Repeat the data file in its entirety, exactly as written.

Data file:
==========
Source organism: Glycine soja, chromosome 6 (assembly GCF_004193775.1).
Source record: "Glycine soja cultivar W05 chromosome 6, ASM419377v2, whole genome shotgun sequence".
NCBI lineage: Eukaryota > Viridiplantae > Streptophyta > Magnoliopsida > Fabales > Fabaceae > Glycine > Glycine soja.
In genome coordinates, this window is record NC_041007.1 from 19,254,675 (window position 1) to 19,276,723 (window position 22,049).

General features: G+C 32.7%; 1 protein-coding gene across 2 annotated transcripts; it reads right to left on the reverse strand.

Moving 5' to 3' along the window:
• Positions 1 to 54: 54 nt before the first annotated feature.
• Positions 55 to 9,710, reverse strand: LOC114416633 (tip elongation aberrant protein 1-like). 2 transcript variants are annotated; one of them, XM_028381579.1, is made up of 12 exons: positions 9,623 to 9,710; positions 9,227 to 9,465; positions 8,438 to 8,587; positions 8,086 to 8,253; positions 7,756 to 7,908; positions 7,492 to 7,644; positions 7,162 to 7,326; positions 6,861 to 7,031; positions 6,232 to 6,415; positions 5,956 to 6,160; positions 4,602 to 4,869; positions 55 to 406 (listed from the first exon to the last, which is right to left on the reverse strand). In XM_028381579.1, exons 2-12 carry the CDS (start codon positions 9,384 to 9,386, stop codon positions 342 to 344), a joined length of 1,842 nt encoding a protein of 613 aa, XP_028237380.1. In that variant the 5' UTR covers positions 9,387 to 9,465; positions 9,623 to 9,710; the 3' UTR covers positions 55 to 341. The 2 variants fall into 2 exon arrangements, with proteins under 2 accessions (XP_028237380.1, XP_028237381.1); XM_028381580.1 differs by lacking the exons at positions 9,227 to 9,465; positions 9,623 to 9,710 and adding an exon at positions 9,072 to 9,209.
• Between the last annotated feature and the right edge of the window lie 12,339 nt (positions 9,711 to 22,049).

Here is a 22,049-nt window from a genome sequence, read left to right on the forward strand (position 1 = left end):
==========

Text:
Source organism: Glycine soja, chromosome 6 (assembly GCF_004193775.1).
Source record: "Glycine soja cultivar W05 chromosome 6, ASM419377v2, whole genome shotgun sequence".
NCBI lineage: Eukaryota > Viridiplantae > Streptophyta > Magnoliopsida > Fabales > Fabaceae > Glycine > Glycine soja.
In genome coordinates, this window is record NC_041007.1 from 19,254,675 (window position 1) to 19,276,723 (window position 22,049).

General features: G+C 32.7%; 1 protein-coding gene across 2 annotated transcripts; it reads right to left on the reverse strand.

Moving 5' to 3' along the window:
• Positions 1 to 54: 54 nt before the first annotated feature.
• Positions 55 to 9,710, reverse strand: LOC114416633 (tip elongation aberrant protein 1-like). 2 transcript variants are annotated; one of them, XM_028381579.1, is made up of 12 exons: positions 9,623 to 9,710; positions 9,227 to 9,465; positions 8,438 to 8,587; positions 8,086 to 8,253; positions 7,756 to 7,908; positions 7,492 to 7,644; positions 7,162 to 7,326; positions 6,861 to 7,031; positions 6,232 to 6,415; positions 5,956 to 6,160; positions 4,602 to 4,869; positions 55 to 406 (listed from the first exon to the last, which is right to left on the reverse strand). In XM_028381579.1, exons 2-12 carry the CDS (start codon positions 9,384 to 9,386, stop codon positions 342 to 344), a joined length of 1,842 nt encoding a protein of 613 aa, XP_028237380.1. In that variant the 5' UTR covers positions 9,387 to 9,465; positions 9,623 to 9,710; the 3' UTR covers positions 55 to 341. The 2 variants fall into 2 exon arrangements, with proteins under 2 accessions (XP_028237380.1, XP_028237381.1); XM_028381580.1 differs by lacking the exons at positions 9,227 to 9,465; positions 9,623 to 9,710 and adding an exon at positions 9,072 to 9,209.
• Between the last annotated feature and the right edge of the window lie 12,339 nt (positions 9,711 to 22,049).

Here is a 22,049-nt window from a genome sequence, read left to right on the forward strand (position 1 = left end):